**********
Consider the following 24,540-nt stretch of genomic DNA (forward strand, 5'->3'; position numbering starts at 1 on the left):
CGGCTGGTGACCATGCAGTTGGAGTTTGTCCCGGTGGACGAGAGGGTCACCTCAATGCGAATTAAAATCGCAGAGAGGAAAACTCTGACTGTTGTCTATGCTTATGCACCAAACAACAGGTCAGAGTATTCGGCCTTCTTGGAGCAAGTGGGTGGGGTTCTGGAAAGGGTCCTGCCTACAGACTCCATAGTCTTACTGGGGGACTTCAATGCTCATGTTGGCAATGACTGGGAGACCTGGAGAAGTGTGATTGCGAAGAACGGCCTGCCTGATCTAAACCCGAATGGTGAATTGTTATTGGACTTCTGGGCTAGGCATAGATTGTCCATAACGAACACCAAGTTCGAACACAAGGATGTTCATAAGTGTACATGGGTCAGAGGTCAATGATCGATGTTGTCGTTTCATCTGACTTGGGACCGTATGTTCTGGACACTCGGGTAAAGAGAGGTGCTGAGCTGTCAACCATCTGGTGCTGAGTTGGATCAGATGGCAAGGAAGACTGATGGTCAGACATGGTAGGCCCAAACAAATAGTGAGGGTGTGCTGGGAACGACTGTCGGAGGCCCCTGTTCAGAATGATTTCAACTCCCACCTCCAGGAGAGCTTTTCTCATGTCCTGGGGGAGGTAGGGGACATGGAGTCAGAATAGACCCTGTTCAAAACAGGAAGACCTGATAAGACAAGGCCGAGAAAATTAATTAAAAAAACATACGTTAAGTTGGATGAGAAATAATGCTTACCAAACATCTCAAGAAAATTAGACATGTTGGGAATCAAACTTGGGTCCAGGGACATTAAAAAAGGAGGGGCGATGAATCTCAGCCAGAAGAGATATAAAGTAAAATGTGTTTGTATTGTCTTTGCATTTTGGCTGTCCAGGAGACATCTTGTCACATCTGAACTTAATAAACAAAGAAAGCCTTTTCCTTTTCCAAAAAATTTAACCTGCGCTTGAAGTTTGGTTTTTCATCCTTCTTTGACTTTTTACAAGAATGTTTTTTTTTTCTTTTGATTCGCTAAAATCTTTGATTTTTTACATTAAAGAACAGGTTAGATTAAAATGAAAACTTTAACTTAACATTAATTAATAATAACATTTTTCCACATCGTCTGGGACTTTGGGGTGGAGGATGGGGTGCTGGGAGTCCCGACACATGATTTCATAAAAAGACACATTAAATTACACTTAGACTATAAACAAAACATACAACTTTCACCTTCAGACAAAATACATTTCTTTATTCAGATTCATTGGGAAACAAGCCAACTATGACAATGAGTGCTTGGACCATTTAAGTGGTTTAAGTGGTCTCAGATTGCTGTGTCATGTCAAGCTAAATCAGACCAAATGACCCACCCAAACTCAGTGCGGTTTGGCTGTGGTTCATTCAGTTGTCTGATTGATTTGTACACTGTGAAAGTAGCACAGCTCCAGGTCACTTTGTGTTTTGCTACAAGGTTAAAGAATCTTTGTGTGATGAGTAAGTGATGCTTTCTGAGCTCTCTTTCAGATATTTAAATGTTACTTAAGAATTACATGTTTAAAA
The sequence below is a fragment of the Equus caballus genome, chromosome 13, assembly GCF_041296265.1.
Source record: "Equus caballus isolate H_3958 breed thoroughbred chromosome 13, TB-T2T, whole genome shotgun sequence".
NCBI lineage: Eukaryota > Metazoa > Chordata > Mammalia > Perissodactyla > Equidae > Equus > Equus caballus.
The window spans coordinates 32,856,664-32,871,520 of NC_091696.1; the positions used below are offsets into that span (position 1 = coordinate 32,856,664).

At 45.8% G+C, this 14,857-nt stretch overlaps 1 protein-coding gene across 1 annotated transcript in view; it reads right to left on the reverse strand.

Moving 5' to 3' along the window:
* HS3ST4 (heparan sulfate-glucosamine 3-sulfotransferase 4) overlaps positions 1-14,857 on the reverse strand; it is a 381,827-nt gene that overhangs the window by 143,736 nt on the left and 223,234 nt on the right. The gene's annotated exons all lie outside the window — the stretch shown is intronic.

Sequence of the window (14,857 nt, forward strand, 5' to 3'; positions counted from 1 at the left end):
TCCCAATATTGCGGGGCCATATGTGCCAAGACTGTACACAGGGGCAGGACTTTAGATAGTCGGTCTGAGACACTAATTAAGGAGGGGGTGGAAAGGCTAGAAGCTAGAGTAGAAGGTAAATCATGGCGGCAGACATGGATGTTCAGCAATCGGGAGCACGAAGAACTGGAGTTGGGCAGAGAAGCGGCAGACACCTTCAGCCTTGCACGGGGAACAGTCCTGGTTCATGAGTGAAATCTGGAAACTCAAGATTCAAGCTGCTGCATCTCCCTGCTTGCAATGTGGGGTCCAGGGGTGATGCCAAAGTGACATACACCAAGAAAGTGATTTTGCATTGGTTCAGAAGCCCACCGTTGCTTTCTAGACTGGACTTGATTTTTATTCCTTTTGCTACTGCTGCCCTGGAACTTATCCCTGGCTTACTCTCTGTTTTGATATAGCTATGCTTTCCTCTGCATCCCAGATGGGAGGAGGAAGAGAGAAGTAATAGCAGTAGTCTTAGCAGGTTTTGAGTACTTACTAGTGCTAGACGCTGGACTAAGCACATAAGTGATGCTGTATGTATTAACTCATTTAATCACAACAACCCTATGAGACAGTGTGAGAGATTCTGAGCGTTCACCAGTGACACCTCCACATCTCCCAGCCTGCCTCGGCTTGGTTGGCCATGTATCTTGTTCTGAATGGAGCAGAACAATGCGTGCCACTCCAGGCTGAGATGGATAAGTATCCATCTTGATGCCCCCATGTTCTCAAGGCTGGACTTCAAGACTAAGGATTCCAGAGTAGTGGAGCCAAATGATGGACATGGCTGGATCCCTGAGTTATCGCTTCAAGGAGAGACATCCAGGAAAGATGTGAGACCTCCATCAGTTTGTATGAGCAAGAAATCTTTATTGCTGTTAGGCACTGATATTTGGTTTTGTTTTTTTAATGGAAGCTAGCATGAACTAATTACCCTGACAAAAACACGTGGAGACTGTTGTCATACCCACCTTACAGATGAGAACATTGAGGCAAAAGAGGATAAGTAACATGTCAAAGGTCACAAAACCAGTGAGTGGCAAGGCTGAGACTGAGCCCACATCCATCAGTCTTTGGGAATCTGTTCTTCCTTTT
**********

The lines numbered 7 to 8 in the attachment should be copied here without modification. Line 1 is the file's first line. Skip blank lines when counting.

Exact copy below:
At 45.8% G+C, this 14,857-nt stretch overlaps 1 protein-coding gene across 1 annotated transcript in view; it reads right to left on the reverse strand.

Moving 5' to 3' along the window: